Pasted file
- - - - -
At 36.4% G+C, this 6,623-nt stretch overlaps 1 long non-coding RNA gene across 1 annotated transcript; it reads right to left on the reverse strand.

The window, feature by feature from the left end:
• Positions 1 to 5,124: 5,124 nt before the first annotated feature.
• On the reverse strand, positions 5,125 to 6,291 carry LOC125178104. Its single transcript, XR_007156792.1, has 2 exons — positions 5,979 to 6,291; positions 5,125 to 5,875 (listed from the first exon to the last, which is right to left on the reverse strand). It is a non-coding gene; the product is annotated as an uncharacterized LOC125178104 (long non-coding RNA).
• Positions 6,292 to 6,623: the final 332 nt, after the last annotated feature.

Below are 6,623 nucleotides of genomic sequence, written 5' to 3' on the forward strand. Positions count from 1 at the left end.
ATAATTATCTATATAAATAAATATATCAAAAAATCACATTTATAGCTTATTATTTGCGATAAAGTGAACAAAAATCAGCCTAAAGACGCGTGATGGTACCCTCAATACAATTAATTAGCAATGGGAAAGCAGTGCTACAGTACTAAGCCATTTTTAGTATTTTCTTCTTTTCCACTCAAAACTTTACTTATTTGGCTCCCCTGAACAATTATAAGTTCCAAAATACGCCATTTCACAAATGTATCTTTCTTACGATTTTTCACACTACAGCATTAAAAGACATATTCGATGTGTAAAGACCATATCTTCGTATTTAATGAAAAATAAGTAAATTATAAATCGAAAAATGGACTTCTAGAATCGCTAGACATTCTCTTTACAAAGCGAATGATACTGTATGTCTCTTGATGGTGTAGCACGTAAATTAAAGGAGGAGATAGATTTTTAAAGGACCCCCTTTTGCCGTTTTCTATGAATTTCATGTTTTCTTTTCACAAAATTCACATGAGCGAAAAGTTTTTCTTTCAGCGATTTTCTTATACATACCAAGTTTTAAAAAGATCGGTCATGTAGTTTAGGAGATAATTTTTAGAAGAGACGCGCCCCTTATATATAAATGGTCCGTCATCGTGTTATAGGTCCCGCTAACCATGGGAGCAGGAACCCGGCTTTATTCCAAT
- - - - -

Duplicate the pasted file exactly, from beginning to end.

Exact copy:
At 36.4% G+C, this 6,623-nt stretch overlaps 1 long non-coding RNA gene across 1 annotated transcript; it reads right to left on the reverse strand.

The window, feature by feature from the left end:
• Positions 1 to 5,124: 5,124 nt before the first annotated feature.
• On the reverse strand, positions 5,125 to 6,291 carry LOC125178104. Its single transcript, XR_007156792.1, has 2 exons — positions 5,979 to 6,291; positions 5,125 to 5,875 (listed from the first exon to the last, which is right to left on the reverse strand). It is a non-coding gene; the product is annotated as an uncharacterized LOC125178104 (long non-coding RNA).
• Positions 6,292 to 6,623: the final 332 nt, after the last annotated feature.

Below are 6,623 nucleotides of genomic sequence, written 5' to 3' on the forward strand. Positions count from 1 at the left end.
ATAATTATCTATATAAATAAATATATCAAAAAATCACATTTATAGCTTATTATTTGCGATAAAGTGAACAAAAATCAGCCTAAAGACGCGTGATGGTACCCTCAATACAATTAATTAGCAATGGGAAAGCAGTGCTACAGTACTAAGCCATTTTTAGTATTTTCTTCTTTTCCACTCAAAACTTTACTTATTTGGCTCCCCTGAACAATTATAAGTTCCAAAATACGCCATTTCACAAATGTATCTTTCTTACGATTTTTCACACTACAGCATTAAAAGACATATTCGATGTGTAAAGACCATATCTTCGTATTTAATGAAAAATAAGTAAATTATAAATCGAAAAATGGACTTCTAGAATCGCTAGACATTCTCTTTACAAAGCGAATGATACTGTATGTCTCTTGATGGTGTAGCACGTAAATTAAAGGAGGAGATAGATTTTTAAAGGACCCCCTTTTGCCGTTTTCTATGAATTTCATGTTTTCTTTTCACAAAATTCACATGAGCGAAAAGTTTTTCTTTCAGCGATTTTCTTATACATACCAAGTTTTAAAAAGATCGGTCATGTAGTTTAGGAGATAATTTTTAGAAGAGACGCGCCCCTTATATATAAATGGTCCGTCATCGTGTTATAGGTCCCGCTAACCATGGGAGCAGGAACCCGGCTTTATTCCAAT